Long petrol queues in Tunisia stir anger after promise of fuel deliveries

Long petrol queues in Tunisia stir anger after promise of fuel deliveries

11 Oct    Finance News

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TUNIS — Frustrated motorists queued in long lines outside Tunisian petrol stations on Tuesday even after the energy minister had said a shortage would end on Monday with a new delivery of fuel.

Many petrol stations started running out of fuel over the weekend as imports slowed and national supplies dropped, leading to lines of cars stretching kilometers in some places, causing bad traffic in Tunisian cities.

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“I didn’t go to work today,” said Mohamed Neji, who had been waiting for an hour and a half in the Ariana district of Tunis.

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“We’ve become like refugees in our own country,” he added, alluding to other shortages that have struck Tunisia in recent weeks including flour, sugar, butter, milk and cooking oil.

Tunisia faces a crisis in public finances and the influential labor union which has branches in government and national supply sectors says the state has struggled to pay for imports of goods that it sells at subsidized rates.

President Kais Saied, who moved to rule by decree after shutting down parliament last year and expanding his powers with a new constitution, has blamed hoarders and speculators for goods shortages.

Tunisia hopes soon to finalize a staff-level agreement with the International Monetary Fund for a rescue program that could also unlock billions of dollars in bilateral support from other countries.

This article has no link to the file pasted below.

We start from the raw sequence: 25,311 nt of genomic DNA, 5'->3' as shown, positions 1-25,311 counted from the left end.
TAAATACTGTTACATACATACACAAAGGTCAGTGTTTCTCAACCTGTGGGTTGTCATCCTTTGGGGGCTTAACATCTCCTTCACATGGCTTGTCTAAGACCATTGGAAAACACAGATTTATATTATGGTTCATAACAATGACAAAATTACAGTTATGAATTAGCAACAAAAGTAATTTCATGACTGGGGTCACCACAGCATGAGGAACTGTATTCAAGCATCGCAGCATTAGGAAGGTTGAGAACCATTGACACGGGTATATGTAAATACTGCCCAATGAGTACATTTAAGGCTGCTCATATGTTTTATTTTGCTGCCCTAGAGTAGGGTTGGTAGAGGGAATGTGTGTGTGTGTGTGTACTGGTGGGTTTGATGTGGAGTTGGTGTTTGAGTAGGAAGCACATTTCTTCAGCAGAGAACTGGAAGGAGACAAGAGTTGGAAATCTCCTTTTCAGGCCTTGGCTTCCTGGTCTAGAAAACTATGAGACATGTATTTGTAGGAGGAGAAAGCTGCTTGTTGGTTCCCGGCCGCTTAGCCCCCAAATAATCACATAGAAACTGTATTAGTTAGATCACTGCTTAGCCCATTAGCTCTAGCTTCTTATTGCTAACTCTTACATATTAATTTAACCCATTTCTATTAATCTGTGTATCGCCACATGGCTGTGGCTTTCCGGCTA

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However, it is not clear if it can push through the reforms that the IMF wants, including reductions in subsidies that are opposed by the labor union.

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Near petrol stations in Tunis on Tuesday there was furious honking from cars as lines of waiting motorists blocked traffic lanes, with vehicles crammed into the spaces around.

Cars at many petrol stations were only allowed to fill up to 30 dinars ($9) worth of petrol, or about 13 liters. At some, petrol station workers were distributing petrol from plastic bottles to ease congestion at the pumps.

“I waited my turn for two hours. It’s a nightmare we live every day. I no longer have confidence in the state. It’s bankrupt, but they in government keep telling us everything is available,” said Zara, a woman waiting in Ariana. (Reporting by Tarek Amara, writing by Angus McDowall, editing by Nick Macfie)

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